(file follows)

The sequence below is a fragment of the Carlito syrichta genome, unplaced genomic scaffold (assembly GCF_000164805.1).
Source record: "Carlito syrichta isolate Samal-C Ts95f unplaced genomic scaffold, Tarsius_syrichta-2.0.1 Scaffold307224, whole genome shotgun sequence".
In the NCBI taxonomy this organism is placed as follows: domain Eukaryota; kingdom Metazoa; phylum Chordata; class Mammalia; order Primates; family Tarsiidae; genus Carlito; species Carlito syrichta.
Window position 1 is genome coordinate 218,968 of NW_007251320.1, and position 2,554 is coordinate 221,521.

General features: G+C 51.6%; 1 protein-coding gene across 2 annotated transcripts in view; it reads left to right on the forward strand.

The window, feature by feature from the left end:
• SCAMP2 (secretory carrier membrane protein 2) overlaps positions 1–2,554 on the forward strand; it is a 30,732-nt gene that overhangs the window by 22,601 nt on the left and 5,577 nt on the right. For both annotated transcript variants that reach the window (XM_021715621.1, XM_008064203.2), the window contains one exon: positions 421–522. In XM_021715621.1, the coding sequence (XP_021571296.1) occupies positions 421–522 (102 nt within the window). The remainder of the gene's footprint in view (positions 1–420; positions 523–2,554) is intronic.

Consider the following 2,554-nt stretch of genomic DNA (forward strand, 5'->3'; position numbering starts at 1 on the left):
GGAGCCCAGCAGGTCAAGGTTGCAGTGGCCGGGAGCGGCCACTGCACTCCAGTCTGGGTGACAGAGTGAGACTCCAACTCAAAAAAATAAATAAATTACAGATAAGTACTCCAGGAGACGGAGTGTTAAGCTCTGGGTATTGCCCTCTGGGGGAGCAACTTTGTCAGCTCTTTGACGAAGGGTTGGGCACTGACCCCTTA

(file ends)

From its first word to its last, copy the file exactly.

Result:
The sequence below is a fragment of the Carlito syrichta genome, unplaced genomic scaffold (assembly GCF_000164805.1).
Source record: "Carlito syrichta isolate Samal-C Ts95f unplaced genomic scaffold, Tarsius_syrichta-2.0.1 Scaffold307224, whole genome shotgun sequence".
In the NCBI taxonomy this organism is placed as follows: domain Eukaryota; kingdom Metazoa; phylum Chordata; class Mammalia; order Primates; family Tarsiidae; genus Carlito; species Carlito syrichta.
Window position 1 is genome coordinate 218,968 of NW_007251320.1, and position 2,554 is coordinate 221,521.

General features: G+C 51.6%; 1 protein-coding gene across 2 annotated transcripts in view; it reads left to right on the forward strand.

The window, feature by feature from the left end:
• SCAMP2 (secretory carrier membrane protein 2) overlaps positions 1–2,554 on the forward strand; it is a 30,732-nt gene that overhangs the window by 22,601 nt on the left and 5,577 nt on the right. For both annotated transcript variants that reach the window (XM_021715621.1, XM_008064203.2), the window contains one exon: positions 421–522. In XM_021715621.1, the coding sequence (XP_021571296.1) occupies positions 421–522 (102 nt within the window). The remainder of the gene's footprint in view (positions 1–420; positions 523–2,554) is intronic.

Consider the following 2,554-nt stretch of genomic DNA (forward strand, 5'->3'; position numbering starts at 1 on the left):
GGAGCCCAGCAGGTCAAGGTTGCAGTGGCCGGGAGCGGCCACTGCACTCCAGTCTGGGTGACAGAGTGAGACTCCAACTCAAAAAAATAAATAAATTACAGATAAGTACTCCAGGAGACGGAGTGTTAAGCTCTGGGTATTGCCCTCTGGGGGAGCAACTTTGTCAGCTCTTTGACGAAGGGTTGGGCACTGACCCCTTA